the insolvency legislation, combined with the general scheme that exists under
provincial legislation which allows a review of certain transactions that were
conducted fraudulently or in fraud of the rights of other creditors, can be
The view of BIAC was that those anti-abuse provisions which exist already in the
BIA and in provincial legislation would be sufficient to deal with the abuses
that may arise out of these new provisions.
Mr. Tobin: To add to what Mr. Marantz has said, under the BIA, not affected by
Bill C-5, spousal support payments were non-dischargeable to begin with. That
has been the case for some time. That provision is not being changed. We have
said that those non-dischargeable debts were moved over as well and given a
preferred status. The question of dischargeability has been dealt with before.
It already was contained in the law. This has not been added as a result of
The Chairman: Therefore, you would reject the argument of the Canadian Bar
Association, which wanted to eliminate the skew in favour of spouses and
children and level the playing field somewhat with respect to all debtors. You
disagree with the balance that the representatives of the CBA called for; is
Mr. Tobin: Yes. We discussed this during the BIAC process. The BIAC process came
out with the conclusion: Let us have some movement here. It was discussed after
The Chairman: The act reflects the BIAC consensus, does it?
Mr. Tobin: Yes.
Senator Angus: The witness from the CBA went into great detail on the collusive
aspects of the convergence of matrimonial breakdown and personal bankruptcy. He
felt there should be some anti-collusion safety devices within the legislation.
I have been wracking my brains as to how that might be done. He gave some
guidelines. How do you folks feel about that?
Mr. Mendelsohn: Of course, there is an opportunity for abuse. There is always an
opportunity for abuse when a preference is given to one category of party.
Debtors have to be pretty good in order to organize their affairs in such a way
as to separate collusively, to live apart, all for the purpose of trying to
re-jiggle their assets before a bankruptcy. That is not to say that it has never
happened or never could happen. However, when someone sees the degree to which
they have to reorganize their lives in order to achieve that end, I think in
most cases they just would not do it.
There could be anti-abuse provisions. Someone once said that guidelines are a
trap for the righteous and a road map for the crooked. Built into the act
already -- and I think someone has alluded to it already -- there are a number
of anti-abuse mechanisms. It is our belief that those would apply to this kind
of situation. If an abusive settlement were entered into with, for example, a
bizarre lump sum payment that was thought to be treated as a preferred
creditor, then the judicial mechanisms already exist in the BIA to attack such
a thing, as well as under provincial statutes.
Senator Angus: For the record at this stage of the proceeding, could you refer
to the mechanisms that are already in the act and which were alluded to at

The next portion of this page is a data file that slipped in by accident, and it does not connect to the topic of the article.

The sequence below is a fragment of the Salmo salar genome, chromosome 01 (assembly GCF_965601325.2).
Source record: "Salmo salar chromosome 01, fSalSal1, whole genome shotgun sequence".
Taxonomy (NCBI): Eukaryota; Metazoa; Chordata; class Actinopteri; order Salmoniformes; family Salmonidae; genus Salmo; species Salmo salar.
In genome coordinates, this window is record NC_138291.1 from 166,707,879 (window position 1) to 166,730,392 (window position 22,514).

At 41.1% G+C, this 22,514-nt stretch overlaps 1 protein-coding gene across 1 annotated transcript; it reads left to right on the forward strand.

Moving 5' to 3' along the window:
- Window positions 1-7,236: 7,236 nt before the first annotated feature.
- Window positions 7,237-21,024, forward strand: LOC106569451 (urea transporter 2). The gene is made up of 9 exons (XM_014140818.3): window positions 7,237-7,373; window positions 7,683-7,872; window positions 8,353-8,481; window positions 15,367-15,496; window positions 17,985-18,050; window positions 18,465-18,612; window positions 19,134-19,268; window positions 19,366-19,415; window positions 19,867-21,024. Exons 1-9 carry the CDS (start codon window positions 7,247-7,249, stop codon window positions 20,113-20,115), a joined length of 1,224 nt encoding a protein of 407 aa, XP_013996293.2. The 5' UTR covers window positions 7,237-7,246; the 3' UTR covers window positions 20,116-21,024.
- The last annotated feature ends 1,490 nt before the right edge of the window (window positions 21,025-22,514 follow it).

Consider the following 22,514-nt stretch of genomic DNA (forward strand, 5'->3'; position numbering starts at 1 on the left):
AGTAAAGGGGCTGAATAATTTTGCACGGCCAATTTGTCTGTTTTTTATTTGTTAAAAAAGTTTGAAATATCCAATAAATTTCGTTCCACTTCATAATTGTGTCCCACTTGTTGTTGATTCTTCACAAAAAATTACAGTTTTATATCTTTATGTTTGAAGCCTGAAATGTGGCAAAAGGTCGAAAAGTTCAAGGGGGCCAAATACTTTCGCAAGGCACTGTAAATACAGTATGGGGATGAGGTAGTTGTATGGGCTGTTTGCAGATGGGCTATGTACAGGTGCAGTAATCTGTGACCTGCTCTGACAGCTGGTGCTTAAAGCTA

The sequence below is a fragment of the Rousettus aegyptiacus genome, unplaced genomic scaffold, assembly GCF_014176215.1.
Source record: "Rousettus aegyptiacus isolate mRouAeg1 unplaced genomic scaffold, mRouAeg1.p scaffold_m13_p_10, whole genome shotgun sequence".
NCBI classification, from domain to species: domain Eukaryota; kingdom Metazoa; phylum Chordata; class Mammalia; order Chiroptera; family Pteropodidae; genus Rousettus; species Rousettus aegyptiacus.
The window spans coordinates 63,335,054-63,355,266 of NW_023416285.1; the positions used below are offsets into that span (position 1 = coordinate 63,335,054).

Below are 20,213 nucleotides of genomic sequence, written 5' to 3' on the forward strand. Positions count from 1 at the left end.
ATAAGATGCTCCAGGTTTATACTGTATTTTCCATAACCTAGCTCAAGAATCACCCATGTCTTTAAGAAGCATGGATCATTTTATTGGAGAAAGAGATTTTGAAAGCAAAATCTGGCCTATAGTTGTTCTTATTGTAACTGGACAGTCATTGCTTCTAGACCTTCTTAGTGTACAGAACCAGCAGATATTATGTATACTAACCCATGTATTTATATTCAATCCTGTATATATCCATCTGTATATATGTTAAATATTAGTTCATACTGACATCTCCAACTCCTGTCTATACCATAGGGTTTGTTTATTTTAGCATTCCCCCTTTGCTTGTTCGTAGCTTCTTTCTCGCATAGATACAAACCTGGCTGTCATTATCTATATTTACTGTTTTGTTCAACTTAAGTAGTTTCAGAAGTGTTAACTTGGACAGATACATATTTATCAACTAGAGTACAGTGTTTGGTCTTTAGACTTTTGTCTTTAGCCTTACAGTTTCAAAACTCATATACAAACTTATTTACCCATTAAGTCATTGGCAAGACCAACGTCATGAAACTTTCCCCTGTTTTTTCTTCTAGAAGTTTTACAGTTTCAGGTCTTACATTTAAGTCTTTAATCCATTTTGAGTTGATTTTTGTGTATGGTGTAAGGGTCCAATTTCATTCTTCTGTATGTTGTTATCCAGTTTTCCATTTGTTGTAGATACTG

Mr. Mendelsohn: For example, the reviewable transaction provisions of the BIA
would be applicable. After the submission of the Canadian Bar Association, I
took a look at it again and concluded -- and we will not know until it is
before a court -- that there is no reason those provisions would not apply to
this kind of situation.
In addition, the respective provinces have fraudulent transaction-type avoidance
rules. In Quebec, for example, it is what is called the Paulian action. In
Ontario, there is the Fraudulent Conveyances Act. The other provinces have
similar legislation. These types of measures attack transactions entered into
for the purposes of defeating the rights of creditors. I believe that those
would be applicable to an abusive arrangement in an appropriate case.
Senator Angus: I want to read a statement which you may have seen. It was sent
to us by the CBA after their appearance here. I would like you to comment on
it. I must admit that it was quite powerful testimony at the time.
This is a letter addressed to our chairman on November 27. It states:
We believe our initial proposal of limited provability for support arrears (i.e.
equal sharing) is well balanced. Bill C-5, as first introduced, included
limited provability plus limited priority. It has now been amended further to
provide for unlimited provability plus limited priority.
As originally drafted, the Bill C-5 provision would not adequately address the
problem of collusion. A provability amendment similar to the Bill C-5 provision
was introduced in Australia in 1980. As a result of numerous instances of fraud
and collusion, it required further amendment seven years later. Despite the
Australian example and our strongly held concerns, Bill C-5 was amended in a
form which exacerbates the anticipated collusion problem by strengthening the
new remedy (namely by making provability unlimited), and still providing no
Personally, I do not feel that we have addressed that point.
Mr. Mendelsohn: First, I must confess, senator, I am not sufficiently
knowledgeable with the Australian situation to comment as to whether the
situation is the same or whether there are differences.
I am of the belief that there are appropriate remedies to address collusion. I